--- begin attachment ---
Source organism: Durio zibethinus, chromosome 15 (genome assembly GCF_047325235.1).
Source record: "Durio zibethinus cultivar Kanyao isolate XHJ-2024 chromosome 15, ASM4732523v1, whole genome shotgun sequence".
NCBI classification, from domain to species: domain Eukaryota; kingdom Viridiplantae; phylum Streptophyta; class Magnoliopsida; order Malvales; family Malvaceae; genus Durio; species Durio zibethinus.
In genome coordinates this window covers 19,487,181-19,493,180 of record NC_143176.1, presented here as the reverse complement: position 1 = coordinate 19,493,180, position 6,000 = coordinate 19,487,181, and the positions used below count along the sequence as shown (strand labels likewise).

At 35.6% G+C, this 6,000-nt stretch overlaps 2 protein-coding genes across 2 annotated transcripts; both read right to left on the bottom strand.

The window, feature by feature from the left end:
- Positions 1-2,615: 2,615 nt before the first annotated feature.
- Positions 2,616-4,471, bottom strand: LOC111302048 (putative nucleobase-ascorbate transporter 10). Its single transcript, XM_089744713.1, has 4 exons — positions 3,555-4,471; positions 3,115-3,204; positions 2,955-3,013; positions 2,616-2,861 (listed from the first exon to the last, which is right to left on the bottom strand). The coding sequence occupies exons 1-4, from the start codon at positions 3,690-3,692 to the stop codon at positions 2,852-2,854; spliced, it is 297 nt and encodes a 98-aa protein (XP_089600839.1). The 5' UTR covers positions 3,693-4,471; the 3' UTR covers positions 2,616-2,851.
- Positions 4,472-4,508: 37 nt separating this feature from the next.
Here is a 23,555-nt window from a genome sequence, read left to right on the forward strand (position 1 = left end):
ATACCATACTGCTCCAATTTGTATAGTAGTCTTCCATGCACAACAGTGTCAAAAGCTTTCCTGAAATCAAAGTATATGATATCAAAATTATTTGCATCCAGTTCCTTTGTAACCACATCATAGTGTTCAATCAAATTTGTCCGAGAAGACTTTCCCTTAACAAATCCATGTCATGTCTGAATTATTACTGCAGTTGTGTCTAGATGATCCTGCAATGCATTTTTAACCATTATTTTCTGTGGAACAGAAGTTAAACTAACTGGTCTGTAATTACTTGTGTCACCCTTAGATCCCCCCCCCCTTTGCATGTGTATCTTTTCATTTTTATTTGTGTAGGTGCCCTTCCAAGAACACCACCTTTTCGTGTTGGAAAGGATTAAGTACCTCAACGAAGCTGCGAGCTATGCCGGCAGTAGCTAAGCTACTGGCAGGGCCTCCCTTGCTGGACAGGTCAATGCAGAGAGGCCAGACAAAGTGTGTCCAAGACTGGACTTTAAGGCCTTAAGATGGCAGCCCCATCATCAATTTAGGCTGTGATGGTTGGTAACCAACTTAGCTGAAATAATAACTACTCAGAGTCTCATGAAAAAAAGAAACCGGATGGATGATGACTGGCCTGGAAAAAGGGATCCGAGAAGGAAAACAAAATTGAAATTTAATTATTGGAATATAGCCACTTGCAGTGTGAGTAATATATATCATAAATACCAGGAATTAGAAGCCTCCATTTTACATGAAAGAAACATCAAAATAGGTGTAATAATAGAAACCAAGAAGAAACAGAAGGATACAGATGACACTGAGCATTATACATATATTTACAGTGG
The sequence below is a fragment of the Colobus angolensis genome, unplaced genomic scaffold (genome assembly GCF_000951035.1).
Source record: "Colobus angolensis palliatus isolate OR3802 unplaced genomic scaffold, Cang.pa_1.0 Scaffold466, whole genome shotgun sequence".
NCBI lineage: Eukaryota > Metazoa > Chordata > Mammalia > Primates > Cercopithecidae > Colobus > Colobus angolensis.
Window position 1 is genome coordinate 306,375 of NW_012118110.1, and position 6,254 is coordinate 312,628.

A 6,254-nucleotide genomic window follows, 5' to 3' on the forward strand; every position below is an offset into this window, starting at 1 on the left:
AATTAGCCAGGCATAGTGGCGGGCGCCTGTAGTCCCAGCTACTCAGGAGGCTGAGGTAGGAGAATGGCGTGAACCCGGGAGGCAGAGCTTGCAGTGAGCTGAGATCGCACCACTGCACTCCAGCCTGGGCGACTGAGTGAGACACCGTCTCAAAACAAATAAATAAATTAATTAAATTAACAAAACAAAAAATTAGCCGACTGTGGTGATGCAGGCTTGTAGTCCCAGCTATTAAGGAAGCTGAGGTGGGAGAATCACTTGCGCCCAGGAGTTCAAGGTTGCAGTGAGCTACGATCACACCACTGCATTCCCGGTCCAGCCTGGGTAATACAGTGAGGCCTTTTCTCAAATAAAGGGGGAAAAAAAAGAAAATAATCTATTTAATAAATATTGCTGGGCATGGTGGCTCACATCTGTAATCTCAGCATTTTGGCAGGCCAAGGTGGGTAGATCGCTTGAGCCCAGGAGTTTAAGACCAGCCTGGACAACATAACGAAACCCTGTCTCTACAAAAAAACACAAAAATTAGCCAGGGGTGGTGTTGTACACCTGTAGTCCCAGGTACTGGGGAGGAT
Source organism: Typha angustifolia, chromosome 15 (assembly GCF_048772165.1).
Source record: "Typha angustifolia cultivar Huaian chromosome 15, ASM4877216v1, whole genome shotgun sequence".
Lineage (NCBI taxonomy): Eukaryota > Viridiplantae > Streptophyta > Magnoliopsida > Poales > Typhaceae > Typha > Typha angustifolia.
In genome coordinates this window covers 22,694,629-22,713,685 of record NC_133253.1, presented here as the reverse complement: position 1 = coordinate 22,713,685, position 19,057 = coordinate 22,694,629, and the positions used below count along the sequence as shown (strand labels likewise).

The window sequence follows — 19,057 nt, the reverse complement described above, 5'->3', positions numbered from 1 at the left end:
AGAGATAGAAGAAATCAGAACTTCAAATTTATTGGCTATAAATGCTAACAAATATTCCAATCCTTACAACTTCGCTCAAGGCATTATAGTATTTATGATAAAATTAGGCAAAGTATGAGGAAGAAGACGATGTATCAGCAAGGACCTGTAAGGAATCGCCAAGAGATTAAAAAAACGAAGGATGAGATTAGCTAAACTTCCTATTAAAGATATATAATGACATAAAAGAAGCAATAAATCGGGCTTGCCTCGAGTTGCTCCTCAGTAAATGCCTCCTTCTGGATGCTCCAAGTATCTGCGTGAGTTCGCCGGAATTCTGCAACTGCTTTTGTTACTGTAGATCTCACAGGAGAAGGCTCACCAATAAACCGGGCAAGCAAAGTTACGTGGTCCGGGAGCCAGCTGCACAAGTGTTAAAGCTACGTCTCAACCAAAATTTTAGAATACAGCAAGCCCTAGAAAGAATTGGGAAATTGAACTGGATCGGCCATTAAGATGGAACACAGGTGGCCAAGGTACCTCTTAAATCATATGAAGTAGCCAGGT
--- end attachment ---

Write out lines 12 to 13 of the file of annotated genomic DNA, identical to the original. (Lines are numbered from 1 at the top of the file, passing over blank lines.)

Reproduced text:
The sequence below is a fragment of the Colobus angolensis genome, unplaced genomic scaffold (genome assembly GCF_000951035.1).
Source record: "Colobus angolensis palliatus isolate OR3802 unplaced genomic scaffold, Cang.pa_1.0 Scaffold466, whole genome shotgun sequence".